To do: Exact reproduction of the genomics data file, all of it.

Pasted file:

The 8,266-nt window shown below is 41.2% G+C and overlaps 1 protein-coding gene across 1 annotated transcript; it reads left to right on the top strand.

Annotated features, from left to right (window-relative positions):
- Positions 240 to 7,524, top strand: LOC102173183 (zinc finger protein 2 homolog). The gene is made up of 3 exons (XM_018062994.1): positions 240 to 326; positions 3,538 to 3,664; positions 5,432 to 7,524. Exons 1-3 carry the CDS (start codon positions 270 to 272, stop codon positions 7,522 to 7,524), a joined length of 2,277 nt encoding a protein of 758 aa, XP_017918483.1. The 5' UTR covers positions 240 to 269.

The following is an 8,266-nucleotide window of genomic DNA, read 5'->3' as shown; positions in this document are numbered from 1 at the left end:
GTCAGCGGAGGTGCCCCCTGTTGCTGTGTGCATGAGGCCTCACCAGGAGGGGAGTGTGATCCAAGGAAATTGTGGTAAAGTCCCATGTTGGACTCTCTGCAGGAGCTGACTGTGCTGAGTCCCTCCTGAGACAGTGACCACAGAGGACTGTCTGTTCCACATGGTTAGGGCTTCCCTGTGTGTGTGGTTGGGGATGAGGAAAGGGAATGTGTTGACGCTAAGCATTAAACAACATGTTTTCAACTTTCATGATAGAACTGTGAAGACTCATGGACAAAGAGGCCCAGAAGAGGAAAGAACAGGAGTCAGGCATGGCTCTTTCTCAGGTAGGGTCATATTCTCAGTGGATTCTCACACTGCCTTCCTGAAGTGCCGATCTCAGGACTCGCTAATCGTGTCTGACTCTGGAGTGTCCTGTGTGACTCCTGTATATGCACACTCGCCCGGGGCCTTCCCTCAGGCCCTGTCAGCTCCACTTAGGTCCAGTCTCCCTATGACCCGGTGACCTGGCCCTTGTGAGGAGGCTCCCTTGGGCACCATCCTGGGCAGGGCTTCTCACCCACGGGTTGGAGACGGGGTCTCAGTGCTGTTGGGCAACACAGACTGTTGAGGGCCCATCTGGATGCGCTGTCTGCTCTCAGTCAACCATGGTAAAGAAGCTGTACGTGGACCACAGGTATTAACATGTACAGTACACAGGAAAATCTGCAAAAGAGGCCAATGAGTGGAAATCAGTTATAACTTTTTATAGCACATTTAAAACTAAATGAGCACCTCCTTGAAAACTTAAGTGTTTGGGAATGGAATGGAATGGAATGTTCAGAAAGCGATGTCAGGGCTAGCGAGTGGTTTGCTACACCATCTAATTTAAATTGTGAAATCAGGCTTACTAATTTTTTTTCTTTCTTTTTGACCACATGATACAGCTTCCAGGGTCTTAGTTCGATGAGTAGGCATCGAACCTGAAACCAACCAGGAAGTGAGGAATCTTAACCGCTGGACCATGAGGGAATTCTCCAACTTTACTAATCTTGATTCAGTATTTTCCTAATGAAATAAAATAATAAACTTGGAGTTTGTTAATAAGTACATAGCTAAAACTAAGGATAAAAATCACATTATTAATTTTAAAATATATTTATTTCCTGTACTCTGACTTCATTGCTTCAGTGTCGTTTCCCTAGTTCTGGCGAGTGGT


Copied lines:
The 8,266-nt window shown below is 41.2% G+C and overlaps 1 protein-coding gene across 1 annotated transcript; it reads left to right on the top strand.

Annotated features, from left to right (window-relative positions):
- Positions 240 to 7,524, top strand: LOC102173183 (zinc finger protein 2 homolog). The gene is made up of 3 exons (XM_018062994.1): positions 240 to 326; positions 3,538 to 3,664; positions 5,432 to 7,524. Exons 1-3 carry the CDS (start codon positions 270 to 272, stop codon positions 7,522 to 7,524), a joined length of 2,277 nt encoding a protein of 758 aa, XP_017918483.1. The 5' UTR covers positions 240 to 269.

The following is an 8,266-nucleotide window of genomic DNA, read 5'->3' as shown; positions in this document are numbered from 1 at the left end:
GTCAGCGGAGGTGCCCCCTGTTGCTGTGTGCATGAGGCCTCACCAGGAGGGGAGTGTGATCCAAGGAAATTGTGGTAAAGTCCCATGTTGGACTCTCTGCAGGAGCTGACTGTGCTGAGTCCCTCCTGAGACAGTGACCACAGAGGACTGTCTGTTCCACATGGTTAGGGCTTCCCTGTGTGTGTGGTTGGGGATGAGGAAAGGGAATGTGTTGACGCTAAGCATTAAACAACATGTTTTCAACTTTCATGATAGAACTGTGAAGACTCATGGACAAAGAGGCCCAGAAGAGGAAAGAACAGGAGTCAGGCATGGCTCTTTCTCAGGTAGGGTCATATTCTCAGTGGATTCTCACACTGCCTTCCTGAAGTGCCGATCTCAGGACTCGCTAATCGTGTCTGACTCTGGAGTGTCCTGTGTGACTCCTGTATATGCACACTCGCCCGGGGCCTTCCCTCAGGCCCTGTCAGCTCCACTTAGGTCCAGTCTCCCTATGACCCGGTGACCTGGCCCTTGTGAGGAGGCTCCCTTGGGCACCATCCTGGGCAGGGCTTCTCACCCACGGGTTGGAGACGGGGTCTCAGTGCTGTTGGGCAACACAGACTGTTGAGGGCCCATCTGGATGCGCTGTCTGCTCTCAGTCAACCATGGTAAAGAAGCTGTACGTGGACCACAGGTATTAACATGTACAGTACACAGGAAAATCTGCAAAAGAGGCCAATGAGTGGAAATCAGTTATAACTTTTTATAGCACATTTAAAACTAAATGAGCACCTCCTTGAAAACTTAAGTGTTTGGGAATGGAATGGAATGGAATGTTCAGAAAGCGATGTCAGGGCTAGCGAGTGGTTTGCTACACCATCTAATTTAAATTGTGAAATCAGGCTTACTAATTTTTTTTCTTTCTTTTTGACCACATGATACAGCTTCCAGGGTCTTAGTTCGATGAGTAGGCATCGAACCTGAAACCAACCAGGAAGTGAGGAATCTTAACCGCTGGACCATGAGGGAATTCTCCAACTTTACTAATCTTGATTCAGTATTTTCCTAATGAAATAAAATAATAAACTTGGAGTTTGTTAATAAGTACATAGCTAAAACTAAGGATAAAAATCACATTATTAATTTTAAAATATATTTATTTCCTGTACTCTGACTTCATTGCTTCAGTGTCGTTTCCCTAGTTCTGGCGAGTGGT